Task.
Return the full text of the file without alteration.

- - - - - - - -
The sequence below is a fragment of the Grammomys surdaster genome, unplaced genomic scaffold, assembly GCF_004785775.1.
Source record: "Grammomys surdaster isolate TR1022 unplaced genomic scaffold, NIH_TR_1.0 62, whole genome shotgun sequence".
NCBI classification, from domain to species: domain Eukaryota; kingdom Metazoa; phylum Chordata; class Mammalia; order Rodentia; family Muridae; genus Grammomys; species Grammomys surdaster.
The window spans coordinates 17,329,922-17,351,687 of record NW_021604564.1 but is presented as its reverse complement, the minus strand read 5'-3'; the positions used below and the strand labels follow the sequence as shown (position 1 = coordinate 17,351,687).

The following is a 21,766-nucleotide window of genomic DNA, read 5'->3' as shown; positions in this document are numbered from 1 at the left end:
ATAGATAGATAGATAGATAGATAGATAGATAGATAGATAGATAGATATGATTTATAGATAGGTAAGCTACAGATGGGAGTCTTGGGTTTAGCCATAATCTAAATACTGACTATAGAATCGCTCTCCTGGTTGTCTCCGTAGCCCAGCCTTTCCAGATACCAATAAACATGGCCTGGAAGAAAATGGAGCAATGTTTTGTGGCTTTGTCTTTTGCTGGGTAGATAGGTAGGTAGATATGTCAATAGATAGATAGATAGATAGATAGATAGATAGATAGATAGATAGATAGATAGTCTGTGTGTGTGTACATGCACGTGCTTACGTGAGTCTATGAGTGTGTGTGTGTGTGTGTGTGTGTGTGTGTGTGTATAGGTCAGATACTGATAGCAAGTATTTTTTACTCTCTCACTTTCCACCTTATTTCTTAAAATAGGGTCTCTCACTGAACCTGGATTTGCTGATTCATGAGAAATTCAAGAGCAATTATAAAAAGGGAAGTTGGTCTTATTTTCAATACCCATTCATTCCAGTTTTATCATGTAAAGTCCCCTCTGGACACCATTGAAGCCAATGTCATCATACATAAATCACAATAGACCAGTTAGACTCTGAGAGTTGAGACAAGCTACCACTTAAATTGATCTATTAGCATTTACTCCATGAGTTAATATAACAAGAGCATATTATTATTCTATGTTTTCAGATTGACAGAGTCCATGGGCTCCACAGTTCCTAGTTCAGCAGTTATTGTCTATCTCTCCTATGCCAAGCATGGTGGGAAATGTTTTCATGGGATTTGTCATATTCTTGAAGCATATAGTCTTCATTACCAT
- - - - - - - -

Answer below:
The sequence below is a fragment of the Grammomys surdaster genome, unplaced genomic scaffold, assembly GCF_004785775.1.
Source record: "Grammomys surdaster isolate TR1022 unplaced genomic scaffold, NIH_TR_1.0 62, whole genome shotgun sequence".
NCBI classification, from domain to species: domain Eukaryota; kingdom Metazoa; phylum Chordata; class Mammalia; order Rodentia; family Muridae; genus Grammomys; species Grammomys surdaster.
The window spans coordinates 17,329,922-17,351,687 of record NW_021604564.1 but is presented as its reverse complement, the minus strand read 5'-3'; the positions used below and the strand labels follow the sequence as shown (position 1 = coordinate 17,351,687).

The following is a 21,766-nucleotide window of genomic DNA, read 5'->3' as shown; positions in this document are numbered from 1 at the left end:
ATAGATAGATAGATAGATAGATAGATAGATAGATAGATAGATAGATATGATTTATAGATAGGTAAGCTACAGATGGGAGTCTTGGGTTTAGCCATAATCTAAATACTGACTATAGAATCGCTCTCCTGGTTGTCTCCGTAGCCCAGCCTTTCCAGATACCAATAAACATGGCCTGGAAGAAAATGGAGCAATGTTTTGTGGCTTTGTCTTTTGCTGGGTAGATAGGTAGGTAGATATGTCAATAGATAGATAGATAGATAGATAGATAGATAGATAGATAGATAGATAGATAGTCTGTGTGTGTGTACATGCACGTGCTTACGTGAGTCTATGAGTGTGTGTGTGTGTGTGTGTGTGTGTGTGTGTGTATAGGTCAGATACTGATAGCAAGTATTTTTTACTCTCTCACTTTCCACCTTATTTCTTAAAATAGGGTCTCTCACTGAACCTGGATTTGCTGATTCATGAGAAATTCAAGAGCAATTATAAAAAGGGAAGTTGGTCTTATTTTCAATACCCATTCATTCCAGTTTTATCATGTAAAGTCCCCTCTGGACACCATTGAAGCCAATGTCATCATACATAAATCACAATAGACCAGTTAGACTCTGAGAGTTGAGACAAGCTACCACTTAAATTGATCTATTAGCATTTACTCCATGAGTTAATATAACAAGAGCATATTATTATTCTATGTTTTCAGATTGACAGAGTCCATGGGCTCCACAGTTCCTAGTTCAGCAGTTATTGTCTATCTCTCCTATGCCAAGCATGGTGGGAAATGTTTTCATGGGATTTGTCATATTCTTGAAGCATATAGTCTTCATTACCAT